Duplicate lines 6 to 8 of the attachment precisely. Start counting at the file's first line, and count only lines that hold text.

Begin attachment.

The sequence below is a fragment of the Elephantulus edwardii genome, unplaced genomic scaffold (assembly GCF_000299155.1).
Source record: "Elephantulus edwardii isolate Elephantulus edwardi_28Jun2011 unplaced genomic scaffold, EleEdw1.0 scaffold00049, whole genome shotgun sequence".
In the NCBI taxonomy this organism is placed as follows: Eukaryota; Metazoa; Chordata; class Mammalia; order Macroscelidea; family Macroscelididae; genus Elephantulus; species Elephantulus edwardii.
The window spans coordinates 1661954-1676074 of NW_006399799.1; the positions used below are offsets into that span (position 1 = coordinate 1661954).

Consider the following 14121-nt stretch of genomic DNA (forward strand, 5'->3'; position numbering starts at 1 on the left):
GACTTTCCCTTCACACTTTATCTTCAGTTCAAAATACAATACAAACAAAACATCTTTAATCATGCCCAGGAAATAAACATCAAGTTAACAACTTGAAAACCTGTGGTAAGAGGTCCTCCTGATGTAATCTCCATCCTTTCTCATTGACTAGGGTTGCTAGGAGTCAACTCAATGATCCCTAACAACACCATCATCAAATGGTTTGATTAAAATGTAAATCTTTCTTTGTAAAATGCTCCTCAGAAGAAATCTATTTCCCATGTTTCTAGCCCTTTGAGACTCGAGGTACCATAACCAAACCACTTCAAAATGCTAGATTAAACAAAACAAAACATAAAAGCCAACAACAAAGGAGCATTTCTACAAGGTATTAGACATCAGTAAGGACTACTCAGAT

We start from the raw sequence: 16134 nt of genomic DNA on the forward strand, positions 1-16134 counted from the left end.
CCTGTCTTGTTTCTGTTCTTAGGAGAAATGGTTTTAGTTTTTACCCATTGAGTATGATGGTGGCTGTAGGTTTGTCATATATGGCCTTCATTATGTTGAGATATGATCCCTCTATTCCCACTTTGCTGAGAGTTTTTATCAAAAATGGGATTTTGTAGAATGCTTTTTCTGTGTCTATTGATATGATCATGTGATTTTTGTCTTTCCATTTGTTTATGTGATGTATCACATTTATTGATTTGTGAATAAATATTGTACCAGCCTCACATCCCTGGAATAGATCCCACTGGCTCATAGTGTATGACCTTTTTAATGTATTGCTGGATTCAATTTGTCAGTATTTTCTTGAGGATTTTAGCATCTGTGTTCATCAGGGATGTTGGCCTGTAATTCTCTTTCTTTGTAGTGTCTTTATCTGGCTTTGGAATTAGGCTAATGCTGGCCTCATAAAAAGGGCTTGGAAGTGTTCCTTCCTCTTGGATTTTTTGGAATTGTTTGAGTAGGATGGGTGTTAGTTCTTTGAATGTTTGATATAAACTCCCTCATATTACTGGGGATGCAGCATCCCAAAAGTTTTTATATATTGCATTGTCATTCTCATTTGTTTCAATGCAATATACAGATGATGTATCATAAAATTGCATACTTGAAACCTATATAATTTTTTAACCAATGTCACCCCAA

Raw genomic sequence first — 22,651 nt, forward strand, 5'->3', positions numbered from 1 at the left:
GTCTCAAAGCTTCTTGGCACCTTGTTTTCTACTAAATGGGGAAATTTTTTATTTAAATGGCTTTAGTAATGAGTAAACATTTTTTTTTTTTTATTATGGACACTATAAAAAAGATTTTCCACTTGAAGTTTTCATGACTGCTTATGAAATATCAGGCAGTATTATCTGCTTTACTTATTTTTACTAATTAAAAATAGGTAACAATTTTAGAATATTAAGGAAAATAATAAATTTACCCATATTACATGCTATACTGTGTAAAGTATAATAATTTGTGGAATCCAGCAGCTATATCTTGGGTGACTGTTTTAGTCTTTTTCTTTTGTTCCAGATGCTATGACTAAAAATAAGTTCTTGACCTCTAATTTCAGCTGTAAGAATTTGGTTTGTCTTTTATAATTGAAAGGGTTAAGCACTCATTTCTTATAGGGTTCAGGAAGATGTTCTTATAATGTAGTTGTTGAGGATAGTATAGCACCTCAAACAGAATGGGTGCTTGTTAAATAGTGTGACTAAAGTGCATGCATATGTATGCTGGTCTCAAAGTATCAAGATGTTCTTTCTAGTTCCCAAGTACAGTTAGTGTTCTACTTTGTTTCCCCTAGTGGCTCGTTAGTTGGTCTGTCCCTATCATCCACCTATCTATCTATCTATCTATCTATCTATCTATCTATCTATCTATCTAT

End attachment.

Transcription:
GACTTTCCCTTCACACTTTATCTTCAGTTCAAAATACAATACAAACAAAACATCTTTAATCATGCCCAGGAAATAAACATCAAGTTAACAACTTGAAAACCTGTGGTAAGAGGTCCTCCTGATGTAATCTCCATCCTTTCTCATTGACTAGGGTTGCTAGGAGTCAACTCAATGATCCCTAACAACACCATCATCAAATGGTTTGATTAAAATGTAAATCTTTCTTTGTAAAATGCTCCTCAGAAGAAATCTATTTCCCATGTTTCTAGCCCTTTGAGACTCGAGGTACCATAACCAAACCACTTCAAAATGCTAGATTAAACAAAACAAAACATAAAAGCCAACAACAAAGGAGCATTTCTACAAGGTATTAGACATCAGTAAGGACTACTCAGAT

We start from the raw sequence: 16134 nt of genomic DNA on the forward strand, positions 1-16134 counted from the left end.
CCTGTCTTGTTTCTGTTCTTAGGAGAAATGGTTTTAGTTTTTACCCATTGAGTATGATGGTGGCTGTAGGTTTGTCATATATGGCCTTCATTATGTTGAGATATGATCCCTCTATTCCCACTTTGCTGAGAGTTTTTATCAAAAATGGGATTTTGTAGAATGCTTTTTCTGTGTCTATTGATATGATCATGTGATTTTTGTCTTTCCATTTGTTTATGTGATGTATCACATTTATTGATTTGTGAATAAATATTGTACCAGCCTCACATCCCTGGAATAGATCCCACTGGCTCATAGTGTATGACCTTTTTAATGTATTGCTGGATTCAATTTGTCAGTATTTTCTTGAGGATTTTAGCATCTGTGTTCATCAGGGATGTTGGCCTGTAATTCTCTTTCTTTGTAGTGTCTTTATCTGGCTTTGGAATTAGGCTAATGCTGGCCTCATAAAAAGGGCTTGGAAGTGTTCCTTCCTCTTGGATTTTTTGGAATTGTTTGAGTAGGATGGGTGTTAGTTCTTTGAATGTTTGATATAAACTCCCTCATATTACTGGGGATGCAGCATCCCAAAAGTTTTTATATATTGCATTGTCATTCTCATTTGTTTCAATGCAATATACAGATGATGTATCATAAAATTGCATACTTGAAACCTATATAATTTTTTAACCAATGTCACCCCAA